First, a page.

So, my diocese’s Shared Conversations are imminent; check-in info for the venue has been issued, dietary preferences requested, information on the facilitators issued. I need to re-read the supporting documents. But something I don’t understand at all is why it should be OK to have not just a range of views, but a range of practices, within the Church of England on some issues – women priests, women bishops, remarriage of divorced people – but not on the ones the Shared Conversations are about: the roles of gay people in the church, and same-sex marriage.
When the legislation making it possible for women to be priests was enacted, parishes were allowed to pass Resolutions A and/or B and proclaim themselves no-go areas for women priests; women can’t be appointed as their vicars, or can’t preside at the Eucharist or give the absolution if they’re visiting the church. The situation has changed more recently, although those resolutions currently remain in force unless a local church decides to rescind them.
For those parishes where people’s convictions make it impossible for them to accept the ministry of women, they can ask to have confirmation services led by special bishops, those of Ebbsfleet, Beverley or Richborough, while parishes of a conservative evangelical disposition can call on another special bishop, the suffragan bishop of Maidstone. I think that all these bishops’ sees have been revived from lost dioceses of the past, and they accommodate those with various views who can’t go along with what’s now the official position of the C of E, namely that women can be priests and bishops. We can be cynical about this – why can you pick a bishop to match some of your views and not others? – or we can be positive – at least we all stay in the C of E, although the ‘special bishops’ have something of a record for resigning and joining the Roman Catholic Church instead, after that church established the Ordinariate (it’s complicated).
You’ll see where I’m going with this. Why can’t we have a situation in which some parishes offer same-sex marriages, and others don’t? We wouldn’t even need special bishops, as they aren’t involved in marriage. It would be more closely akin to the current position on the remarriage of divorced people in church; since this became possible in 2002, some vicars will, some won’t, and there’s a handy form to fill in to start the process of discussing with the vicar whether this is going to be possible or not. It’s not a matter of the vicar’s whims – although some just won’t do this for anyone, and that’s their conscience, which is respected – but of why the divorce happened, and what the couple think marriage is about. For example, the issues to be addressed include “Does the divorced person appear to be relatively free of self-deception and self-justification about the past?” and “Did the divorced person take the first marriage seriously and has he/she learnt from mistakes?” I can’t argue with the sanity of all that.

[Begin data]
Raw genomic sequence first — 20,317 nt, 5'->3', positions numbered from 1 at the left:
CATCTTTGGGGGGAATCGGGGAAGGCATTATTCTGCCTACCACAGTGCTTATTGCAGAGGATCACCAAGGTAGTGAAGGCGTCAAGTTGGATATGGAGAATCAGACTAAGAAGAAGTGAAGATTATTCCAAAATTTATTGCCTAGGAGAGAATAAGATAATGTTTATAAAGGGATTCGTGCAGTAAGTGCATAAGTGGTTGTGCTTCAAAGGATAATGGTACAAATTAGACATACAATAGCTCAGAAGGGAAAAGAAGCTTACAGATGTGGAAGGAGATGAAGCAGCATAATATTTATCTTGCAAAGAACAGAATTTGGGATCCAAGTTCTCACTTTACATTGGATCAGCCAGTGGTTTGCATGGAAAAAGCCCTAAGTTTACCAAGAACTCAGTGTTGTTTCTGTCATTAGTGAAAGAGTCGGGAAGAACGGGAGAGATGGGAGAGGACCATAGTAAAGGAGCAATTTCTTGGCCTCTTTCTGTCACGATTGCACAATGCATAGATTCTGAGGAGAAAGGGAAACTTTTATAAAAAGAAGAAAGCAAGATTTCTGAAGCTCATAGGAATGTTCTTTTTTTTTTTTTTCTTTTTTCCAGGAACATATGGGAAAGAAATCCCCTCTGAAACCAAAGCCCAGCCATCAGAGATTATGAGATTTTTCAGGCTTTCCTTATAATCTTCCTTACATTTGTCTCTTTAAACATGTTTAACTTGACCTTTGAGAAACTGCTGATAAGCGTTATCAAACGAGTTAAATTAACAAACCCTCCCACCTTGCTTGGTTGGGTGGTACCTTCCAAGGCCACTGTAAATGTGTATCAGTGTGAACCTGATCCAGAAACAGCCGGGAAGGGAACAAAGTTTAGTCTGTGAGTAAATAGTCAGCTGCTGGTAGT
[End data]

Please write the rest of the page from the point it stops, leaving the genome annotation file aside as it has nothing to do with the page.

But there is another way of looking at all this. Would a C of E in which some parishes were no-go areas for women priests, others would not carry out any marriages of divorced people, and others turned away all same-sex couples, be simply too much of a mess to claim to be one church? I suppose it all depends on what you think a church is. Is it about belief, or practice? And which beliefs are essential, which are not? There’s that wonderful story about the church service in which the priest invites everyone to stand and join in the Creed, but to sit down for the bits they don’t believe in. Sometimes everyone stands up, but usually there’s someone sitting down. Does that matter? Is it about what we believe, or what we do? At the Last Supper, Jesus invited the disciples to ‘Do this’: not to offer him a detailed description of the doctrine of atonement. Yet again, the Shared Conversations are timely; as well as being a way of exposing how everything goes back to how we understand the Bible, they challenge us to face issues of diversity, consistency – and change.